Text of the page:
Denha & Associates, PLLC Blog

To Lease, Own, Or Lease-To-Own Your Home?

By: Lance T. Denha, Esq.

At some time in your life, you may have rented a home or an apartment, so you may have undoubtedly encountered a lease agreement. If you’ve ever bought or sold a house, you’re familiar with a purchase offer. The lease-to-own agreement is a hybrid of the two – a lease agreement combined with a purchase offer. Whether renting is better than buying depends on many factors, particularly how fast prices and rents rise and how long one intends to stay in the home.

A lease-to-own house purchase (also “rent-to-own purchase” or “lease purchase”) is a lease combined with an option to purchase the property within a specified period, usually 3 years or less, at an agreed-upon price. The borrower pays an option fee, which is credited towards the purchase price. The borrower pays rent, and an additional rent premium that is also credited to the purchase price. If the purchase option is not exercised, the buyer loses both the option fee and the rent premium.

The sale price of the house and the rent are typically market based, however it is always subject to negotiation just as is typical in a straight purchase or rental transaction. Historical data shows that buyers are typically less knowledgeable of the market than are sellers which place the buyers at a disadvantage. Therefore it is always beneficial to have all parties, especially buyers, remain diligent throughout the process by seeking out independent, professional advice. Additionally, in these type of transactions, Buyers prefer lengthier option periods as they provide more time to build equity and repair credit whereas Sellers generally prefer a shorter option period so they can realize a more immediate return.

The option fee and rent premium are viewed differently by buyers and sellers. To the buyer, the option fee and rent premium are part of the equity in the house they will soon own. Fully anticipating that they will exercise the option, the only cost is the interest they would otherwise have earned. To sellers, however, these payments are the best guarantee that their houses will sell; if they don’t sell, the payments are retained as income.

Another possible alternative to a lease/purchase deal for consumers with poor credit and/or no cash is a sub-prime loan. Sub-prime loans continue to be available at reasonable prices from community groups or state and local finance agencies. Borrowers have to search out these sources, but if they can qualify for a loan from one of these sources, it is probably a better route than a lease/purchase.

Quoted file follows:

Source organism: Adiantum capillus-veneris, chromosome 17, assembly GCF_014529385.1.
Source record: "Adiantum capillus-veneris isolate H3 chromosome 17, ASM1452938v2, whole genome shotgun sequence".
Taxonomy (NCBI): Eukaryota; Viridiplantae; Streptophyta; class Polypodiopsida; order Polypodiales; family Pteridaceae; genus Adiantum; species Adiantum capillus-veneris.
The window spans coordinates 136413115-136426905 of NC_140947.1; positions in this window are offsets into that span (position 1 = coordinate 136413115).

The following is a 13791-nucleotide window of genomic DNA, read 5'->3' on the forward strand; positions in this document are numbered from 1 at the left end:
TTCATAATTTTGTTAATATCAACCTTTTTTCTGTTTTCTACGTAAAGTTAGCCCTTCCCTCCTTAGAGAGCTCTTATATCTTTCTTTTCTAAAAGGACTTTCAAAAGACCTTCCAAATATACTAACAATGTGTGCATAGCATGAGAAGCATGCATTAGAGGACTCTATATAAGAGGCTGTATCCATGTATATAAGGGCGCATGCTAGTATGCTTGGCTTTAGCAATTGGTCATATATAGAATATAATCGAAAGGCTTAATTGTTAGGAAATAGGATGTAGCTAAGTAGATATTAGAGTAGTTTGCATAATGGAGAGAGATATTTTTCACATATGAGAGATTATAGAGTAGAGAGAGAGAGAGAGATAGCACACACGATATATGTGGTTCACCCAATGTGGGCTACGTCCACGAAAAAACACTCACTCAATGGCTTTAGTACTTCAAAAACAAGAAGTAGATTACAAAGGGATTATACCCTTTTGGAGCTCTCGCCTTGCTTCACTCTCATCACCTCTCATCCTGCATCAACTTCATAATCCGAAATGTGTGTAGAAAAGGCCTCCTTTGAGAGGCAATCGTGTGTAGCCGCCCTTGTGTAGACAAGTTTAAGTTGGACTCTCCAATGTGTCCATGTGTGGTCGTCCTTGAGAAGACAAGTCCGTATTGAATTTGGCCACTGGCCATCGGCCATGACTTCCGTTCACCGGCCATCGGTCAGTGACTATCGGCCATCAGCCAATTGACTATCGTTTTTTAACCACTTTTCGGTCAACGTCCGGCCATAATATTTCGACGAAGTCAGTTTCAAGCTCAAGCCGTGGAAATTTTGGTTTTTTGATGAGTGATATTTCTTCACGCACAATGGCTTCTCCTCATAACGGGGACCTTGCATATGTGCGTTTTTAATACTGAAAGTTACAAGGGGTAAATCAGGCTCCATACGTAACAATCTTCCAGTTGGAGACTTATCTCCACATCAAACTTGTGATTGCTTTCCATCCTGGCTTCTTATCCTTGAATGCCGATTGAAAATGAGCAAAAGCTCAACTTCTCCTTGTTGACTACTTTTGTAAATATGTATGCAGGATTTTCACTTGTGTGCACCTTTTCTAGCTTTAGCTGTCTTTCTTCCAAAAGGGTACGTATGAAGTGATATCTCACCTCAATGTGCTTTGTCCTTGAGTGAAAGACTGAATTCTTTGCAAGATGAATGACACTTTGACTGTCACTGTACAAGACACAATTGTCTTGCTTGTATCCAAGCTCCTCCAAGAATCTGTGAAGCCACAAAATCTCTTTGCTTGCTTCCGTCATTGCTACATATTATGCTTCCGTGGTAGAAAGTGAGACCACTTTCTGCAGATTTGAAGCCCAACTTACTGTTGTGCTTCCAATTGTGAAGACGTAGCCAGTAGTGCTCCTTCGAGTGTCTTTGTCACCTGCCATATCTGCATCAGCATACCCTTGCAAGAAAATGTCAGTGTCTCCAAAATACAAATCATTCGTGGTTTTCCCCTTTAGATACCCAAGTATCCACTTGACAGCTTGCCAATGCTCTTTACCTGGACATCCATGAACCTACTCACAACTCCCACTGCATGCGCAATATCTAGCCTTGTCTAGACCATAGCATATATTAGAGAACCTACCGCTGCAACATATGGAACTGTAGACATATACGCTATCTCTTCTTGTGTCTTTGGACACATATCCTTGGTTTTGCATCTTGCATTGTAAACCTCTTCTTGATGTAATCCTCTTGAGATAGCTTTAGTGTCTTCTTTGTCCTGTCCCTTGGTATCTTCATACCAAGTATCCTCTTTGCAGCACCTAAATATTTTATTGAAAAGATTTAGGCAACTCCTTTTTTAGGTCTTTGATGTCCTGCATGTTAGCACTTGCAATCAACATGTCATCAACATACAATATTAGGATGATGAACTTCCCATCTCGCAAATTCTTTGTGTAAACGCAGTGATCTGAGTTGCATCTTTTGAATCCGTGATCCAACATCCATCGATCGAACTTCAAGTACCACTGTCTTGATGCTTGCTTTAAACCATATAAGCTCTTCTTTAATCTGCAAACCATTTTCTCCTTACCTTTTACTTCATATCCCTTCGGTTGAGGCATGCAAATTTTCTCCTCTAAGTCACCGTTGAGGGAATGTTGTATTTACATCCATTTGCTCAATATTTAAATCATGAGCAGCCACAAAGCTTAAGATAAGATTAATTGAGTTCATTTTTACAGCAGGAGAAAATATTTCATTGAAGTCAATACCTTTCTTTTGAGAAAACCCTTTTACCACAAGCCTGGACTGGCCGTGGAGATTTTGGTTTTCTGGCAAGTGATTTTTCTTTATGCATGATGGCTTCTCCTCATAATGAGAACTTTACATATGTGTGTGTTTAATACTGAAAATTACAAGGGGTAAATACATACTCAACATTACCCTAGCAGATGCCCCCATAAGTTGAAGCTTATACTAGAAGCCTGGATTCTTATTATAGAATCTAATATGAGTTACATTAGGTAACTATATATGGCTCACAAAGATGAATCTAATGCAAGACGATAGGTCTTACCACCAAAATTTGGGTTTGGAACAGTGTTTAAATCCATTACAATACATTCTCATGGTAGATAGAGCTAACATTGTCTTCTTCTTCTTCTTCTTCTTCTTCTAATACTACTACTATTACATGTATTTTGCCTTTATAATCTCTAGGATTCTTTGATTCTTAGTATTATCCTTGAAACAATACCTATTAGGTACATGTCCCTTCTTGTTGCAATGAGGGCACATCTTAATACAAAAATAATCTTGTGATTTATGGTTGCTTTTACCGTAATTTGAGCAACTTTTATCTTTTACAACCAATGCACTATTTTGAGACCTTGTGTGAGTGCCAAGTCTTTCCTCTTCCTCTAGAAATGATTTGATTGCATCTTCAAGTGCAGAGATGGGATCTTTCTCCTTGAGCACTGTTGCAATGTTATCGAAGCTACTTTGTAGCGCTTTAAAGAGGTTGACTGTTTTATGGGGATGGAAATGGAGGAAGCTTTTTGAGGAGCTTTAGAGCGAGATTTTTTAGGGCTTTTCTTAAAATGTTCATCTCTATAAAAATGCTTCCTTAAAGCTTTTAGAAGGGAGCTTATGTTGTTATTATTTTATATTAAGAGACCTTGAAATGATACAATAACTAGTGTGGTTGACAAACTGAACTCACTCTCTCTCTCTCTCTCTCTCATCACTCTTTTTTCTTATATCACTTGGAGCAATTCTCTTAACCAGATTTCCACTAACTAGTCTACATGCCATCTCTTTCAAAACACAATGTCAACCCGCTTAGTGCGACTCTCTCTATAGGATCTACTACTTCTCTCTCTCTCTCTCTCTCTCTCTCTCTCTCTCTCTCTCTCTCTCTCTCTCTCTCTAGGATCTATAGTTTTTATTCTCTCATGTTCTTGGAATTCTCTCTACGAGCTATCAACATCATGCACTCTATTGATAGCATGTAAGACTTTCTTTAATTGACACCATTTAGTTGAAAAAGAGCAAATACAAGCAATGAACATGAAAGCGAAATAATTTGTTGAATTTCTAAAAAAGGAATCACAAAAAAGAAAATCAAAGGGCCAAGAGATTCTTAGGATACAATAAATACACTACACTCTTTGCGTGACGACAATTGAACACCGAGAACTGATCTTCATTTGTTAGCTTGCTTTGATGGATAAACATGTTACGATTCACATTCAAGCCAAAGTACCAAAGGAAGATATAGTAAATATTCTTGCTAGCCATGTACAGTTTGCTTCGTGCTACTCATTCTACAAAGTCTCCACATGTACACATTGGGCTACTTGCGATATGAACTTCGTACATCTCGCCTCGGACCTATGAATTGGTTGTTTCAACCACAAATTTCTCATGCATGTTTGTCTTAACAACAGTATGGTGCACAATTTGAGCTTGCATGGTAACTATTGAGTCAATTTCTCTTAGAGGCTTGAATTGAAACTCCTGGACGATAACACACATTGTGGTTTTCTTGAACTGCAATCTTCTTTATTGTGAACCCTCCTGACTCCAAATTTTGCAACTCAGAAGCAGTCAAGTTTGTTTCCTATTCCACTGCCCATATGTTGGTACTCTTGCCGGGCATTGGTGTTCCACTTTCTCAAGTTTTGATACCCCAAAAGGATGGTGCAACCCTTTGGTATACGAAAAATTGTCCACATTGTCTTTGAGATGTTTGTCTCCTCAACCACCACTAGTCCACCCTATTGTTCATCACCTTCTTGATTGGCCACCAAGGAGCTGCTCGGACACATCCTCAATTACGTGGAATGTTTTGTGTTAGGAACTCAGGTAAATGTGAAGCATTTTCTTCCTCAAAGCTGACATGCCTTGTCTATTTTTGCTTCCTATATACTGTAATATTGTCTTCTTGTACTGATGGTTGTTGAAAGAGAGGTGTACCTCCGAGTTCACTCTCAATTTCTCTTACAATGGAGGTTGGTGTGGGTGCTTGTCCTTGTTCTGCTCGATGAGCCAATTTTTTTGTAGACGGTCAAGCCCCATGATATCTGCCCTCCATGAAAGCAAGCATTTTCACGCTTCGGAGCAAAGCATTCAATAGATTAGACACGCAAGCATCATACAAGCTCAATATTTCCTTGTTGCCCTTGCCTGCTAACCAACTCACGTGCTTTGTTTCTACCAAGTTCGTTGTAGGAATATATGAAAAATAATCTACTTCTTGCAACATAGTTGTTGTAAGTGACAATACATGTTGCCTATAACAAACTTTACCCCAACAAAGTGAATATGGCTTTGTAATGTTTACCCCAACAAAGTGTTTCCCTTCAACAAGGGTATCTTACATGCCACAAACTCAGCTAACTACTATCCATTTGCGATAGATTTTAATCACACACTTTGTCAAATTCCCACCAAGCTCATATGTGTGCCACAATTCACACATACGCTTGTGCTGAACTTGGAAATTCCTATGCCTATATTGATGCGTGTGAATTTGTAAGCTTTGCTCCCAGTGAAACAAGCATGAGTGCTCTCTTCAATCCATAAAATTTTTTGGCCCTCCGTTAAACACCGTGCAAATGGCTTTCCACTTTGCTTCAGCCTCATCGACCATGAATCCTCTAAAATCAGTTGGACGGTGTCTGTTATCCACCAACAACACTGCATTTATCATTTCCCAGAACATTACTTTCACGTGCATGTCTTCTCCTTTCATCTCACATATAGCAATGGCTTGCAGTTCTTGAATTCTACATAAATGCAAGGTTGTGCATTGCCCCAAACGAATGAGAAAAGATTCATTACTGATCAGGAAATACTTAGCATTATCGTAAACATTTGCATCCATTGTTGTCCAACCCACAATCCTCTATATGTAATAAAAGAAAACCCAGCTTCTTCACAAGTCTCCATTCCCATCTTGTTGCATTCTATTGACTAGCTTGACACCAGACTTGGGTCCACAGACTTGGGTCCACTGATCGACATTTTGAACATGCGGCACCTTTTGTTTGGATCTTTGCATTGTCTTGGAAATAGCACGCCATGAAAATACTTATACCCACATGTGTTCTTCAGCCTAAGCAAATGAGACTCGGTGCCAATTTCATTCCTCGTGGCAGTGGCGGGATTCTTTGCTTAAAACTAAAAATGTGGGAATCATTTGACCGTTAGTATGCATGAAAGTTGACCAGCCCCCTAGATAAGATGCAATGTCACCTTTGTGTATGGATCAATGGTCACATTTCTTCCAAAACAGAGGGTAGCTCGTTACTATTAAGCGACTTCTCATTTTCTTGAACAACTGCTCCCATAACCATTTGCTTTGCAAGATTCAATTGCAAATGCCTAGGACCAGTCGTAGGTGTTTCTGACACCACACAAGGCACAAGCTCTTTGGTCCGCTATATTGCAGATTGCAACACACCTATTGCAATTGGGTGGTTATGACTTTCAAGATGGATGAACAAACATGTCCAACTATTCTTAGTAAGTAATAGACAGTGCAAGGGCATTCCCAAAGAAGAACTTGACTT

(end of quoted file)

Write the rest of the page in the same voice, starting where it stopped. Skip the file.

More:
The lease/purchase offers home ownership opportunities to consumers who can’t qualify for a loan from any source, but who are prepared to bet on themselves. The aim and goal for these borrowers is that before the option period expires, they will qualify for the mortgage they need to exercise the purchase option. During the option period, they have the opportunity to rebuild their credit and accumulate equity while living in the house.

It should be noted that consumers who need to rebuild their credit rating during the option period should understand that paying their rent on time will not accomplish this goal. Rent payment information is not used in compiling credit scores. Therefore, lease/purchase buyers who need a higher credit score must focus on their timely payments toward credit cards and other loans.

Leasing to own has advantages and disadvantages for both parties. The benefit to sellers may arise in circumstances where they currently have two homes and by utilizing the lease-to-own method, the seller will no longer have the obligation to come out of pocket for two mortgages during the lease term. As for buyers who can’t yet afford a house, the lease-to-own arrangement may be the best alternative in an effort to ultimately obtain title and a homestead in the fastest possible fashion.

As with any kind of financial contract involving residential real estate, both buyer and seller should be actively seeking competent professional advice from a team of professionals which may include an attorney, title agents (to ensure clean title), as well as real estate brokers, in order to find the best home suitable from a geographical and economical standpoint.